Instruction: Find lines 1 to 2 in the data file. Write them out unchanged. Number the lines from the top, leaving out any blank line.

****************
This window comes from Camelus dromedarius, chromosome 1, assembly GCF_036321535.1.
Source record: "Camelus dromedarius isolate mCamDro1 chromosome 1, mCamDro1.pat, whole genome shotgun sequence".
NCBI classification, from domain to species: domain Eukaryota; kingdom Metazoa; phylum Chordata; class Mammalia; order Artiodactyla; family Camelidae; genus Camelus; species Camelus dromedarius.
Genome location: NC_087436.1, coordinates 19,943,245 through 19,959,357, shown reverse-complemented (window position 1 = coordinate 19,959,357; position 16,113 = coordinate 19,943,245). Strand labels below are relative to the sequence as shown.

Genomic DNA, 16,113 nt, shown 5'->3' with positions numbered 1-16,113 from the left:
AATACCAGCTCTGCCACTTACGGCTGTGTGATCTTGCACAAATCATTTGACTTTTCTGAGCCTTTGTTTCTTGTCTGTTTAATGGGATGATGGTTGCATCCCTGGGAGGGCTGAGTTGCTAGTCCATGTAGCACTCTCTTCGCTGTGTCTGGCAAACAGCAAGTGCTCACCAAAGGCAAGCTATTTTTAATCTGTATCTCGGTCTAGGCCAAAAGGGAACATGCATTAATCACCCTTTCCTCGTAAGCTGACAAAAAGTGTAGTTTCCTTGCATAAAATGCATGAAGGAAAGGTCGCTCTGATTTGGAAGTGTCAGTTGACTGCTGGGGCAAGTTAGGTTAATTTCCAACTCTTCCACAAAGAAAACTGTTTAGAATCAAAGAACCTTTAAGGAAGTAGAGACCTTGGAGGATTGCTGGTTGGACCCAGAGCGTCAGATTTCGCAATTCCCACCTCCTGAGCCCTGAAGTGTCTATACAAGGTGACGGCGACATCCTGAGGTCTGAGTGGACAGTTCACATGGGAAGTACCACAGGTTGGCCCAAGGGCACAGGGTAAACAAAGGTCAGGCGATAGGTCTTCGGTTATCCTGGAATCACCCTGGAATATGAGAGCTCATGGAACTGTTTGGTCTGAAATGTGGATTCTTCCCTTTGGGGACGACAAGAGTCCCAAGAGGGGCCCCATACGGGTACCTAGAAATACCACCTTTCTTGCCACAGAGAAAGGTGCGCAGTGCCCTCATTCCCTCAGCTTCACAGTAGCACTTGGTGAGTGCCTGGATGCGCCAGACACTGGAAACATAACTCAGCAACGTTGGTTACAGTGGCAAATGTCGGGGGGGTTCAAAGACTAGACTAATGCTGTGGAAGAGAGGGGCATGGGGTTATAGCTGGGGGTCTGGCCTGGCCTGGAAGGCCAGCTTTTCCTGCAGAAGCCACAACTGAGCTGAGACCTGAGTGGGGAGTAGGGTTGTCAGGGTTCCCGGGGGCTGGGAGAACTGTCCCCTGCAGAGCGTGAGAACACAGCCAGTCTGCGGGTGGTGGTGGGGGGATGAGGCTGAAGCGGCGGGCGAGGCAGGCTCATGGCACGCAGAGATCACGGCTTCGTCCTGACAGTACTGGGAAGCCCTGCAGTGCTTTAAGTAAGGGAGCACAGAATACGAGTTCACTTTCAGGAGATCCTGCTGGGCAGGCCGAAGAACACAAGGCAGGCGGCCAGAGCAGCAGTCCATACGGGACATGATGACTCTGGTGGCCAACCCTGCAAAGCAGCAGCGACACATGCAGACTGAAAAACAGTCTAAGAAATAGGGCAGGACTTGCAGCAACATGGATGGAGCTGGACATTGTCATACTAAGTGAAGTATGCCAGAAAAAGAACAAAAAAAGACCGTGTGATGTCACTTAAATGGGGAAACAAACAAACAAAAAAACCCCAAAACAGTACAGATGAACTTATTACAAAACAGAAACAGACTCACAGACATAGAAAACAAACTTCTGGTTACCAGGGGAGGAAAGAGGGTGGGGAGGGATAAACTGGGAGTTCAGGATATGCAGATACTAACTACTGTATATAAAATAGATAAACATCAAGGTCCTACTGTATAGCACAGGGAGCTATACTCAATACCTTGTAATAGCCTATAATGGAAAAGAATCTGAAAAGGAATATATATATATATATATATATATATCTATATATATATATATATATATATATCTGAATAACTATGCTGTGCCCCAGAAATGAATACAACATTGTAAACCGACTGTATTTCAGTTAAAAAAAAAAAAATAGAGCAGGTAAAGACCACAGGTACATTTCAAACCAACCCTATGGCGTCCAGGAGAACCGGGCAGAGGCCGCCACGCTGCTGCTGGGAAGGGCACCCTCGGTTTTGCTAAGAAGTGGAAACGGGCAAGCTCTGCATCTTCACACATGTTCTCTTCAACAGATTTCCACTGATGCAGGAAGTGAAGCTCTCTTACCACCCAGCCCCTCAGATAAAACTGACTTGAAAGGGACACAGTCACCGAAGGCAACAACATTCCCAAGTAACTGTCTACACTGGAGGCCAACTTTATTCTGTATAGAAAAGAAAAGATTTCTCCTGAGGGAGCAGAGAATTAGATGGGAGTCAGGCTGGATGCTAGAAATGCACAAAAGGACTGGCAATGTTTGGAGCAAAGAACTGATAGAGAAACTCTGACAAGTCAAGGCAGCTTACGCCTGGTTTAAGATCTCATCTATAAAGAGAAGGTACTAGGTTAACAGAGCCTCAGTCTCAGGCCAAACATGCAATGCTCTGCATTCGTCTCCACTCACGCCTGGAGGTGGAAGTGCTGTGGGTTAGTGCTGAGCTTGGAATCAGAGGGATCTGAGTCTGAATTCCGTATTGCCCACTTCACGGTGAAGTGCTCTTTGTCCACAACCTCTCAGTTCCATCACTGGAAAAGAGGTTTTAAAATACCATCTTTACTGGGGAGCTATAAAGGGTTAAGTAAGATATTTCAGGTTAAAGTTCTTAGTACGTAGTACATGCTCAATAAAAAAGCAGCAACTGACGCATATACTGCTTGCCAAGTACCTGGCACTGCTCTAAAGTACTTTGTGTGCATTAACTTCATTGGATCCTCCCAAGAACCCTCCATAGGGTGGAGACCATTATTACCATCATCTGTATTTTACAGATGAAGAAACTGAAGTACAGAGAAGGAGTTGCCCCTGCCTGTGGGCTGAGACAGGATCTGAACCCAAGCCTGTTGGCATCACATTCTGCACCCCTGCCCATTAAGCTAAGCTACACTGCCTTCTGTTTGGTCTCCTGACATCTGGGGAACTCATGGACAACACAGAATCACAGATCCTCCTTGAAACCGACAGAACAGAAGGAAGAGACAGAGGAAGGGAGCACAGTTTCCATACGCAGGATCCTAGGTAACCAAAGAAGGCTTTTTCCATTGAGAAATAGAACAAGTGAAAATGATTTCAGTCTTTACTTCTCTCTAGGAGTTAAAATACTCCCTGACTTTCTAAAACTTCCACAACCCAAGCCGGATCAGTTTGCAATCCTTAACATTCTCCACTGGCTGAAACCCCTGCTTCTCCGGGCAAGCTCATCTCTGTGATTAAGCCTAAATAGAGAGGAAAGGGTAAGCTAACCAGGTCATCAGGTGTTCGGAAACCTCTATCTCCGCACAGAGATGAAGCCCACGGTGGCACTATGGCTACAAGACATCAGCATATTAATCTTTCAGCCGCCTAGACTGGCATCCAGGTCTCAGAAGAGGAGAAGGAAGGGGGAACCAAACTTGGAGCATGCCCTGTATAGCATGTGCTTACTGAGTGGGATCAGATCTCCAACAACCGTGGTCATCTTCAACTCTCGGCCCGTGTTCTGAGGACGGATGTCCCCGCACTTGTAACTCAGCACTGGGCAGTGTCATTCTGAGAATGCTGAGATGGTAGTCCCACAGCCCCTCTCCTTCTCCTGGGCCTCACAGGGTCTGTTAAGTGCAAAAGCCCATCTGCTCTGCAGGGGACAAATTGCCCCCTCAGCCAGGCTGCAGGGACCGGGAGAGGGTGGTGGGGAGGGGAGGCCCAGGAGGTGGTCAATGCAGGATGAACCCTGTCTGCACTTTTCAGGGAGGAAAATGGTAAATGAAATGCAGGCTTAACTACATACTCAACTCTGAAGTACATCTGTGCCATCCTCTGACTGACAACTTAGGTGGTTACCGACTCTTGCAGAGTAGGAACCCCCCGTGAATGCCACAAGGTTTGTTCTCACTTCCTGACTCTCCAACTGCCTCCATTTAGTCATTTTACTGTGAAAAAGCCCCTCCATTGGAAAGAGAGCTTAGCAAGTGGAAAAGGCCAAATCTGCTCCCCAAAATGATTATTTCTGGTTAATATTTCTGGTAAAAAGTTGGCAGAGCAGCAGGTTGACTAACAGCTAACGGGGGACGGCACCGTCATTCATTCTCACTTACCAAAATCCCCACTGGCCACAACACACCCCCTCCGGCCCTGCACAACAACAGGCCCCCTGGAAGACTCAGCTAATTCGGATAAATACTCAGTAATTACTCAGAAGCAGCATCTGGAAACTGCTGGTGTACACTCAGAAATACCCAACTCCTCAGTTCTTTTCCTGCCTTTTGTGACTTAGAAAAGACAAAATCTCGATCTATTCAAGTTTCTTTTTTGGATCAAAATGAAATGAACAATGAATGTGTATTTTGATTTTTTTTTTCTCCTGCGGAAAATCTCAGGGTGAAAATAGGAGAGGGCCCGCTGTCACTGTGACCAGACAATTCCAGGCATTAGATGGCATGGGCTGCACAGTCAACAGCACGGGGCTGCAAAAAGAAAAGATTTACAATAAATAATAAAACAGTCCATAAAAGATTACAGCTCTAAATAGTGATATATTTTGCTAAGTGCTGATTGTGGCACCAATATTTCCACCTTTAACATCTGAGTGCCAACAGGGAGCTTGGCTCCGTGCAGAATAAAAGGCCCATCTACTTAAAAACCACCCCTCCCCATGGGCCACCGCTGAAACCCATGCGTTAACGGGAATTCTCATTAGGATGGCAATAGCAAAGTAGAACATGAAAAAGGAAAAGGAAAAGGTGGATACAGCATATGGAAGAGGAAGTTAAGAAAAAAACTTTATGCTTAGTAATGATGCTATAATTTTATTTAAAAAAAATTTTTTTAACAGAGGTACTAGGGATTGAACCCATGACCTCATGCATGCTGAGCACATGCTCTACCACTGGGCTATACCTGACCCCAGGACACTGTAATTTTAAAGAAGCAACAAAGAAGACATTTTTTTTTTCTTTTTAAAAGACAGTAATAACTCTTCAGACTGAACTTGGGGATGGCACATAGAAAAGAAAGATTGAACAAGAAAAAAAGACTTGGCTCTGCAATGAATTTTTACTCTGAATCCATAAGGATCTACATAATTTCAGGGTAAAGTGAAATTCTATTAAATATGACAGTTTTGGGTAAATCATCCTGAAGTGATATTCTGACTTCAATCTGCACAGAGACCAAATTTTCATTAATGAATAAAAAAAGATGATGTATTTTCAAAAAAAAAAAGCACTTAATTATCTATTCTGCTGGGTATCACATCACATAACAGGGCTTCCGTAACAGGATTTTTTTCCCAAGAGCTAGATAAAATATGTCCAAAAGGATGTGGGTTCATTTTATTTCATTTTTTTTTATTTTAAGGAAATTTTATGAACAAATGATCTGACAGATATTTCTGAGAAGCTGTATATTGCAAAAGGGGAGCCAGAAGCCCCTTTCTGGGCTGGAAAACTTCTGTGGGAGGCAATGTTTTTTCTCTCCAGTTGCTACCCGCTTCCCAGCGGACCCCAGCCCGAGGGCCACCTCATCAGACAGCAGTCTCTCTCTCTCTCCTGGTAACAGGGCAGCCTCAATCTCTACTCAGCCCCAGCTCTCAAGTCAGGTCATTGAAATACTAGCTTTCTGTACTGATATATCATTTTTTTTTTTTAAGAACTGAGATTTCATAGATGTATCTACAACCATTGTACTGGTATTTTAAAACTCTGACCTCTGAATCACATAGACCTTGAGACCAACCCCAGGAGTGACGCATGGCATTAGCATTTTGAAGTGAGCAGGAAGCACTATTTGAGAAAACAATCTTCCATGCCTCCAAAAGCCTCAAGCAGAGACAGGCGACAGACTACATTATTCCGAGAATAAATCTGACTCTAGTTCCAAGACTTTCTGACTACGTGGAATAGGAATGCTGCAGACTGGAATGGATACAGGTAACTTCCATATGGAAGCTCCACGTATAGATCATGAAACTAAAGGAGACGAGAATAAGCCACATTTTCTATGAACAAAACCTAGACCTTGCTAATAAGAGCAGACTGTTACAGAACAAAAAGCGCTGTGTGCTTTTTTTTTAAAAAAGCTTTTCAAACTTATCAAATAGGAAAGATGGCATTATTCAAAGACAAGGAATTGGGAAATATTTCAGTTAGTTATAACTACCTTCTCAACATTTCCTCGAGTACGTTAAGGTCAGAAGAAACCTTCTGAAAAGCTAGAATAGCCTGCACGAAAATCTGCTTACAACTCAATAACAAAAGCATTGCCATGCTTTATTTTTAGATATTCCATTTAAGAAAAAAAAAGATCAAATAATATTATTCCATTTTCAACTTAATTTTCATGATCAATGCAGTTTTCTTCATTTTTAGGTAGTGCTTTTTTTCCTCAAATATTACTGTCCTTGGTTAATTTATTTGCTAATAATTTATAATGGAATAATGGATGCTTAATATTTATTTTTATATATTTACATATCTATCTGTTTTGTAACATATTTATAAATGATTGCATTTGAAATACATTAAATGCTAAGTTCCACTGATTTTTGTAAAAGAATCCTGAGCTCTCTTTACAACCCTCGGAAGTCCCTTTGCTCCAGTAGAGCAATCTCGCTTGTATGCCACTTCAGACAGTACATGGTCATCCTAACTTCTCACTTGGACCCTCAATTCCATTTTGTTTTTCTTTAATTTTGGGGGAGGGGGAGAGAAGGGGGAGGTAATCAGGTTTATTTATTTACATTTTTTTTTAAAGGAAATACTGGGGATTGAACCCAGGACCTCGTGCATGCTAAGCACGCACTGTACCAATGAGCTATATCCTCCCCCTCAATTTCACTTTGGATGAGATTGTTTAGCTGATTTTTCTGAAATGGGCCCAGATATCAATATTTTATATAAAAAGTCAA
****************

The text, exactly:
This window comes from Camelus dromedarius, chromosome 1, assembly GCF_036321535.1.
Source record: "Camelus dromedarius isolate mCamDro1 chromosome 1, mCamDro1.pat, whole genome shotgun sequence".